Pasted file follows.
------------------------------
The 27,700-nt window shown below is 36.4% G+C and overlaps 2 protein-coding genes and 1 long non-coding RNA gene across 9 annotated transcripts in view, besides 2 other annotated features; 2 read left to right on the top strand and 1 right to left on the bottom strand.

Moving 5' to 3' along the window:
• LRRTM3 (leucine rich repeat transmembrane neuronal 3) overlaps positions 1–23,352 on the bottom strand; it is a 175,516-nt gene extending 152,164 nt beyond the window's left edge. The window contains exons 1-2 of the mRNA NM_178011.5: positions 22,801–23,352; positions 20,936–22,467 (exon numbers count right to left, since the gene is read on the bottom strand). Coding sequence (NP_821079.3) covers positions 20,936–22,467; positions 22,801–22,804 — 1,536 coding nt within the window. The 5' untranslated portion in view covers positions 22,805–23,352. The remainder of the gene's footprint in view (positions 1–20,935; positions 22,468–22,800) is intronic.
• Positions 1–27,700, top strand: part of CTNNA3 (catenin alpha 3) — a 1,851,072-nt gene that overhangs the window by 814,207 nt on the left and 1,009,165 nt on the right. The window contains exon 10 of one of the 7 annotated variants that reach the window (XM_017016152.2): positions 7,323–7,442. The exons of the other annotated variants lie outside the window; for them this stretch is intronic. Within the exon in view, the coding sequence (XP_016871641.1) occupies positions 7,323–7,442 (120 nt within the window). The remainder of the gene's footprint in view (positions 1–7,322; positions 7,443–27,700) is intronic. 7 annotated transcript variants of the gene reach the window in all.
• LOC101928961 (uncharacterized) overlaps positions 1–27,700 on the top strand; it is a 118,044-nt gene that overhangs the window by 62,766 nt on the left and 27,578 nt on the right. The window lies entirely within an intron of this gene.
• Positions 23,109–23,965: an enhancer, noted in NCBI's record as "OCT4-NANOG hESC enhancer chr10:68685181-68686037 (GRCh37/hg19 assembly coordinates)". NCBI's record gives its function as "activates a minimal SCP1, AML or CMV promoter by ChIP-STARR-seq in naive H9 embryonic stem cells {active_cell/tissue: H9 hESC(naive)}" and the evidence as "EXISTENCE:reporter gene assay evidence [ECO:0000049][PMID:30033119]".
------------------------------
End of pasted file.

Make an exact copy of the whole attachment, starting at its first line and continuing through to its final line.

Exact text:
The 27,700-nt window shown below is 36.4% G+C and overlaps 2 protein-coding genes and 1 long non-coding RNA gene across 9 annotated transcripts in view, besides 2 other annotated features; 2 read left to right on the top strand and 1 right to left on the bottom strand.

Moving 5' to 3' along the window:
• LRRTM3 (leucine rich repeat transmembrane neuronal 3) overlaps positions 1–23,352 on the bottom strand; it is a 175,516-nt gene extending 152,164 nt beyond the window's left edge. The window contains exons 1-2 of the mRNA NM_178011.5: positions 22,801–23,352; positions 20,936–22,467 (exon numbers count right to left, since the gene is read on the bottom strand). Coding sequence (NP_821079.3) covers positions 20,936–22,467; positions 22,801–22,804 — 1,536 coding nt within the window. The 5' untranslated portion in view covers positions 22,805–23,352. The remainder of the gene's footprint in view (positions 1–20,935; positions 22,468–22,800) is intronic.
• Positions 1–27,700, top strand: part of CTNNA3 (catenin alpha 3) — a 1,851,072-nt gene that overhangs the window by 814,207 nt on the left and 1,009,165 nt on the right. The window contains exon 10 of one of the 7 annotated variants that reach the window (XM_017016152.2): positions 7,323–7,442. The exons of the other annotated variants lie outside the window; for them this stretch is intronic. Within the exon in view, the coding sequence (XP_016871641.1) occupies positions 7,323–7,442 (120 nt within the window). The remainder of the gene's footprint in view (positions 1–7,322; positions 7,443–27,700) is intronic. 7 annotated transcript variants of the gene reach the window in all.
• LOC101928961 (uncharacterized) overlaps positions 1–27,700 on the top strand; it is a 118,044-nt gene that overhangs the window by 62,766 nt on the left and 27,578 nt on the right. The window lies entirely within an intron of this gene.
• Positions 23,109–23,965: an enhancer, noted in NCBI's record as "OCT4-NANOG hESC enhancer chr10:68685181-68686037 (GRCh37/hg19 assembly coordinates)". NCBI's record gives its function as "activates a minimal SCP1, AML or CMV promoter by ChIP-STARR-seq in naive H9 embryonic stem cells {active_cell/tissue: H9 hESC(naive)}" and the evidence as "EXISTENCE:reporter gene assay evidence [ECO:0000049][PMID:30033119]".